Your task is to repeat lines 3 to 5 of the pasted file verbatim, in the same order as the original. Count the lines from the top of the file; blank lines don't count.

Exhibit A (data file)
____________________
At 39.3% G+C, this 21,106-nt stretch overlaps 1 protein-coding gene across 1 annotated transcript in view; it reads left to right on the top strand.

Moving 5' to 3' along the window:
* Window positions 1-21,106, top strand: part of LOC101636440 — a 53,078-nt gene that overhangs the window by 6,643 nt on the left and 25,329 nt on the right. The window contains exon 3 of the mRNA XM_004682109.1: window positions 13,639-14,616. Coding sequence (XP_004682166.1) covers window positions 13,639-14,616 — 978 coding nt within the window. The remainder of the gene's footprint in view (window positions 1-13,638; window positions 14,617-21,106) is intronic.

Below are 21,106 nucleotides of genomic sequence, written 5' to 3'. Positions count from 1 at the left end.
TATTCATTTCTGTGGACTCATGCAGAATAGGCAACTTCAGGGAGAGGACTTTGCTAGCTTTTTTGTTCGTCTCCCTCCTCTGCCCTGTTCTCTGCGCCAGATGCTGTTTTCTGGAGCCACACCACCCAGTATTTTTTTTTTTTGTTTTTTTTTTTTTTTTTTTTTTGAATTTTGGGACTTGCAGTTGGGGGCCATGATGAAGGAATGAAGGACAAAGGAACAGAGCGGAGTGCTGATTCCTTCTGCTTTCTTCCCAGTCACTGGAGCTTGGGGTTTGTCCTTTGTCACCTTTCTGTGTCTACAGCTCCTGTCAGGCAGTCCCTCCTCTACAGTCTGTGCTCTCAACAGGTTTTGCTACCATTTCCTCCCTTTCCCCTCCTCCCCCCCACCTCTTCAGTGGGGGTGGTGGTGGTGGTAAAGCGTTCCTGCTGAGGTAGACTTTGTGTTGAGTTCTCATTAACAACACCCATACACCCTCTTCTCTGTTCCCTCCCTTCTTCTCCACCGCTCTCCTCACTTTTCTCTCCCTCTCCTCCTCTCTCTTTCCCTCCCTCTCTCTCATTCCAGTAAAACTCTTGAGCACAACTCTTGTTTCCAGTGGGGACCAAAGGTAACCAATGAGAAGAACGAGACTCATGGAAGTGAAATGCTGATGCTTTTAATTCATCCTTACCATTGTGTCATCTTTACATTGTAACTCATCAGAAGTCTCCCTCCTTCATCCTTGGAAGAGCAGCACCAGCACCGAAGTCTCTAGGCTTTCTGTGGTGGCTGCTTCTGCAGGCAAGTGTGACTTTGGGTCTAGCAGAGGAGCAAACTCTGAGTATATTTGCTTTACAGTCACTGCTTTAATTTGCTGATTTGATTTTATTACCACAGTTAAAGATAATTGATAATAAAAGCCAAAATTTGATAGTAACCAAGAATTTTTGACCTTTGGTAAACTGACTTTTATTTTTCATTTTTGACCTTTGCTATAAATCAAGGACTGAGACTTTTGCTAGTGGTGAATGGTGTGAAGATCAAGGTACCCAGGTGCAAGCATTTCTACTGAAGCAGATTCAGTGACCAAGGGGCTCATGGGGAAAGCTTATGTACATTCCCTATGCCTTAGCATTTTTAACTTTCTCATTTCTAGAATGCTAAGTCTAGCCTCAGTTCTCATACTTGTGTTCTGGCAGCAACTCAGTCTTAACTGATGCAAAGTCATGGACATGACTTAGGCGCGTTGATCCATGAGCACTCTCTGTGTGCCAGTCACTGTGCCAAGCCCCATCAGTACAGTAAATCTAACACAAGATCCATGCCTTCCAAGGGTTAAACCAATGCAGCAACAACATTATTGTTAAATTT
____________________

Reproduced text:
* Window positions 1-21,106, top strand: part of LOC101636440 — a 53,078-nt gene that overhangs the window by 6,643 nt on the left and 25,329 nt on the right. The window contains exon 3 of the mRNA XM_004682109.1: window positions 13,639-14,616. Coding sequence (XP_004682166.1) covers window positions 13,639-14,616 — 978 coding nt within the window. The remainder of the gene's footprint in view (window positions 1-13,638; window positions 14,617-21,106) is intronic.

Below are 21,106 nucleotides of genomic sequence, written 5' to 3'. Positions count from 1 at the left end.
TATTCATTTCTGTGGACTCATGCAGAATAGGCAACTTCAGGGAGAGGACTTTGCTAGCTTTTTTGTTCGTCTCCCTCCTCTGCCCTGTTCTCTGCGCCAGATGCTGTTTTCTGGAGCCACACCACCCAGTATTTTTTTTTTTTGTTTTTTTTTTTTTTTTTTTTTTGAATTTTGGGACTTGCAGTTGGGGGCCATGATGAAGGAATGAAGGACAAAGGAACAGAGCGGAGTGCTGATTCCTTCTGCTTTCTTCCCAGTCACTGGAGCTTGGGGTTTGTCCTTTGTCACCTTTCTGTGTCTACAGCTCCTGTCAGGCAGTCCCTCCTCTACAGTCTGTGCTCTCAACAGGTTTTGCTACCATTTCCTCCCTTTCCCCTCCTCCCCCCCACCTCTTCAGTGGGGGTGGTGGTGGTGGTAAAGCGTTCCTGCTGAGGTAGACTTTGTGTTGAGTTCTCATTAACAACACCCATACACCCTCTTCTCTGTTCCCTCCCTTCTTCTCCACCGCTCTCCTCACTTTTCTCTCCCTCTCCTCCTCTCTCTTTCCCTCCCTCTCTCTCATTCCAGTAAAACTCTTGAGCACAACTCTTGTTTCCAGTGGGGACCAAAGGTAACCAATGAGAAGAACGAGACTCATGGAAGTGAAATGCTGATGCTTTTAATTCATCCTTACCATTGTGTCATCTTTACATTGTAACTCATCAGAAGTCTCCCTCCTTCATCCTTGGAAGAGCAGCACCAGCACCGAAGTCTCTAGGCTTTCTGTGGTGGCTGCTTCTGCAGGCAAGTGTGACTTTGGGTCTAGCAGAGGAGCAAACTCTGAGTATATTTGCTTTACAGTCACTGCTTTAATTTGCTGATTTGATTTTATTACCACAGTTAAAGATAATTGATAATAAAAGCCAAAATTTGATAGTAACCAAGAATTTTTGACCTTTGGTAAACTGACTTTTATTTTTCATTTTTGACCTTTGCTATAAATCAAGGACTGAGACTTTTGCTAGTGGTGAATGGTGTGAAGATCAAGGTACCCAGGTGCAAGCATTTCTACTGAAGCAGATTCAGTGACCAAGGGGCTCATGGGGAAAGCTTATGTACATTCCCTATGCCTTAGCATTTTTAACTTTCTCATTTCTAGAATGCTAAGTCTAGCCTCAGTTCTCATACTTGTGTTCTGGCAGCAACTCAGTCTTAACTGATGCAAAGTCATGGACATGACTTAGGCGCGTTGATCCATGAGCACTCTCTGTGTGCCAGTCACTGTGCCAAGCCCCATCAGTACAGTAAATCTAACACAAGATCCATGCCTTCCAAGGGTTAAACCAATGCAGCAACAACATTATTGTTAAATTT